It’s taken me almost two decades to get my own office. The fact that I now have one I think has shaped my experience of lockdown quite massively – and very much for the better.
I’ve been casting my mind back to my working spaces and practices over the years at the bar, since I was first called in 2002 and it really has been something of an evolution.
2002-2009 – London – shared room in chambers
When I was a very baby barrister in chambers in London everything was still in hard copy, and transported in wheeled suitcases (though suitcases were considered somewhat outre at the time and more air hostess than lawyer)…I travelled into London each day to go to court, returned to chambers to drop off papers, fax my backsheet to my instructing solicitor, collect my papers for the next day and prep them in my shared room before returning home with readied papers in my trolley, ready to take straight to whatever court I was appearing in the next day. I did all my work in chambers, and my papers were usually slender. I do recall the carting of large heavy suitcases up and down the staircases at Oxford Circus when heavily pregnant in 2008, so I must have begun by that stage to receive bigger briefs.
2009 – c2014? – Bristol – babies and hotdesks
I re-emerged from maternity leave in Bristol, joining a chambers which had no traditional shared rooms, and was largely open plan – with a mix of hot desks and pods, with the odd room with an actual door. Having spent 3 months not earning and having moved house right as the credit crunch hit I was skint, so I opted for the hot desk as it was cheaper. All my papers fitted nicely in my allocated cupboard and it was a good discipline to keep a clean desk. I spent little time in chambers and largely did a quick paper swap in chambers en route back from court and took my work straight home. I would have tea with the baby (later the kids) and start work again once they were in bed, usually with lever arch files spread across the sofa whilst watching Law & Order or CSI with one eye and reading my brief with the other (yes, I know they are rubbish, but they have the sort of narrative you can pick up at any point and the sort of predictable rhythm and arc which I found quite comforting). The house was cramped and cluttered, the dining room table never had room for files, and the sofa was the best available space. We’d bought the house we could afford, saying ‘it’s got room to extend so we can have an extra bedroom and an office one day’, but it was always one day and we were always broke. Often I’d fall asleep whilst putting the kids to bed, or even before, and my OH had strict instructions to wake me at 9pm to do my prep. I’d work till maybe midnight but never later. If I reached the weeping despair stage of prep I’d put myself to bed and set an alarm for 4am to finish it off (I have never been able to pull an all nighter).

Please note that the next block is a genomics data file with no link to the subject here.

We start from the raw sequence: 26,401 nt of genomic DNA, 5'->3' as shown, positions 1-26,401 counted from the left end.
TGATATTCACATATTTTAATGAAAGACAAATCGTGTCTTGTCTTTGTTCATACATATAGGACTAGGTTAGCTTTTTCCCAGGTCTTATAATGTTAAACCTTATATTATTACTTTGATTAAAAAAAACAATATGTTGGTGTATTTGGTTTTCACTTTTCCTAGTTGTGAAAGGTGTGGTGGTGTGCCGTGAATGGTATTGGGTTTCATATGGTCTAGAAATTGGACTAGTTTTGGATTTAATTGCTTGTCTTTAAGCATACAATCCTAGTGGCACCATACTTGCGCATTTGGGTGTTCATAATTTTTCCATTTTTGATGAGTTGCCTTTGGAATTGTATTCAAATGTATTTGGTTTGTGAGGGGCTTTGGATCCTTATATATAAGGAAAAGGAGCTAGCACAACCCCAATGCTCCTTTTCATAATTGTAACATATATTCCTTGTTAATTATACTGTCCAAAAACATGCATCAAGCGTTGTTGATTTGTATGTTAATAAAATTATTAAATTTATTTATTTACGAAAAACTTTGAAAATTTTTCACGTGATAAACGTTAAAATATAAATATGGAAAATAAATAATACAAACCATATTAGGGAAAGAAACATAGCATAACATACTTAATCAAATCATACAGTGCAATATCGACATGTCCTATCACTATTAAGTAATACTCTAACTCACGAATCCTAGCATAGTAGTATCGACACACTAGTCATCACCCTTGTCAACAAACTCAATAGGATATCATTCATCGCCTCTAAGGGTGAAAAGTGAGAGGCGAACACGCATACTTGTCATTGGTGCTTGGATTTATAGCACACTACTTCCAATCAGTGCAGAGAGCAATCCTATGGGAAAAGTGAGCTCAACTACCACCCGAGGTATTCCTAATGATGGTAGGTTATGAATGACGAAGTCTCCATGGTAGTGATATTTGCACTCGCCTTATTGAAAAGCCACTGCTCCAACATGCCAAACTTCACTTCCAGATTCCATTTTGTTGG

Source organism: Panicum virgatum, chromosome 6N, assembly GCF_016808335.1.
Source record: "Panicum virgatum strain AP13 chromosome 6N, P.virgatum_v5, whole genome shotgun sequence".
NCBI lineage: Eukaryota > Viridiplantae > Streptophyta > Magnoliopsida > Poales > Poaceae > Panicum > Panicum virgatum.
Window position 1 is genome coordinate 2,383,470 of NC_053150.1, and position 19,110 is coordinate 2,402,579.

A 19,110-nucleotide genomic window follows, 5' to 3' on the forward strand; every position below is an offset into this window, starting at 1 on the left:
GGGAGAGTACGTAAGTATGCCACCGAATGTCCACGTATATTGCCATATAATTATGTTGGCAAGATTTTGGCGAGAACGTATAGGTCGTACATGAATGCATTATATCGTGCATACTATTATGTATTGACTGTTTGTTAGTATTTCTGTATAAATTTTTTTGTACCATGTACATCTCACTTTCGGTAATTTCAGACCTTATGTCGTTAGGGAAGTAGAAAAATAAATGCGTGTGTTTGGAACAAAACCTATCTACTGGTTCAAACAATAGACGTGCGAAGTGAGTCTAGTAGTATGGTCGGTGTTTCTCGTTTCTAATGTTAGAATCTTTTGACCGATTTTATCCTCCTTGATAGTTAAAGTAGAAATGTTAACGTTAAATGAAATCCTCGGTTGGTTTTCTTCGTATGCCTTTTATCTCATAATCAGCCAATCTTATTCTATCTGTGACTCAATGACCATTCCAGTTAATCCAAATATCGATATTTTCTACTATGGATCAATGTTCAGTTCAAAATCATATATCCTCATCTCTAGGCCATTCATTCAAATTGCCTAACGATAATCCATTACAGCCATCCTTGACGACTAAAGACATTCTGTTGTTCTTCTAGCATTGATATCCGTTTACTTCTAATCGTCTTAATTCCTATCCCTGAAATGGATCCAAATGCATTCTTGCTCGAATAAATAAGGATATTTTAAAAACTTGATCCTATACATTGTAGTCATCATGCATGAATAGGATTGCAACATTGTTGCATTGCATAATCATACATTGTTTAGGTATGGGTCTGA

2014? to 2018 – Bristol – little people and pods
At some point, I’m not quite sure when, I decided I needed to spread out a little – I wanted my own space. I decided to upgrade to a pod, which meant my own space to leave as tidy or as messy as I liked (within reason), and a massive amount of cupboard space. By this time I was getting bigger bundles, more complicated cases, doing more travel and working away, and spending more time working in chambers – the kids were getting older, their bedtime was later, I found I couldn’t get home for tea reliably and by the time they were in bed and my sofa-office was free for use I wasn’t in any fit state to complete my prep, leading to many tearful nights – so I reverted to trying to get everything done before leaving work, and would often work later and arrive just before the kids were put to bed, occasionally after. I liked to be able to chat to people in chambers, to bounce ideas off them and solve problems with them – I liked the company. It did me good when highly stressed to vent and share. But I distracted both them and me and was not hugely productive (possibly also a product of stress). For every two hours spent in chambers I’d goof off for one of them. Which meant later home time.